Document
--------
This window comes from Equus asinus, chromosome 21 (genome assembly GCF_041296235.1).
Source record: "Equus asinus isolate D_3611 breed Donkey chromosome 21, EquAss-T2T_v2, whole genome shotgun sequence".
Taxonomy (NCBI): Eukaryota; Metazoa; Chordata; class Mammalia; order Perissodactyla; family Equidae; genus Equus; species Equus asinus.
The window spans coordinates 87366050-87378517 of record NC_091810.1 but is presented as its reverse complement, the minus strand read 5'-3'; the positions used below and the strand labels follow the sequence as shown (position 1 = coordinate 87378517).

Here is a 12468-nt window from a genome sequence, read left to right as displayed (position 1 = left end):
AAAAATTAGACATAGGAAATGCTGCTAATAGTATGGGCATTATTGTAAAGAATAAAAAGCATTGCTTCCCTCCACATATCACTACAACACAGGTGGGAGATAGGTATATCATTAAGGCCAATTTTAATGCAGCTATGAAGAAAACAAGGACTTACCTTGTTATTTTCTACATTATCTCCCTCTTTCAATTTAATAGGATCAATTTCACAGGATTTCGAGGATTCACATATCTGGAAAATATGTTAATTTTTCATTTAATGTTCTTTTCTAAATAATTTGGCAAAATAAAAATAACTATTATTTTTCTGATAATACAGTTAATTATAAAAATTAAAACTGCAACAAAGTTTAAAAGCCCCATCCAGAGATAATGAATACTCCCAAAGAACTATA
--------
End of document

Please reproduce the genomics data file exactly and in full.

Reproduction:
This window comes from Equus asinus, chromosome 21 (genome assembly GCF_041296235.1).
Source record: "Equus asinus isolate D_3611 breed Donkey chromosome 21, EquAss-T2T_v2, whole genome shotgun sequence".
Taxonomy (NCBI): Eukaryota; Metazoa; Chordata; class Mammalia; order Perissodactyla; family Equidae; genus Equus; species Equus asinus.
The window spans coordinates 87366050-87378517 of record NC_091810.1 but is presented as its reverse complement, the minus strand read 5'-3'; the positions used below and the strand labels follow the sequence as shown (position 1 = coordinate 87378517).

Here is a 12468-nt window from a genome sequence, read left to right as displayed (position 1 = left end):
AAAAATTAGACATAGGAAATGCTGCTAATAGTATGGGCATTATTGTAAAGAATAAAAAGCATTGCTTCCCTCCACATATCACTACAACACAGGTGGGAGATAGGTATATCATTAAGGCCAATTTTAATGCAGCTATGAAGAAAACAAGGACTTACCTTGTTATTTTCTACATTATCTCCCTCTTTCAATTTAATAGGATCAATTTCACAGGATTTCGAGGATTCACATATCTGGAAAATATGTTAATTTTTCATTTAATGTTCTTTTCTAAATAATTTGGCAAAATAAAAATAACTATTATTTTTCTGATAATACAGTTAATTATAAAAATTAAAACTGCAACAAAGTTTAAAAGCCCCATCCAGAGATAATGAATACTCCCAAAGAACTATA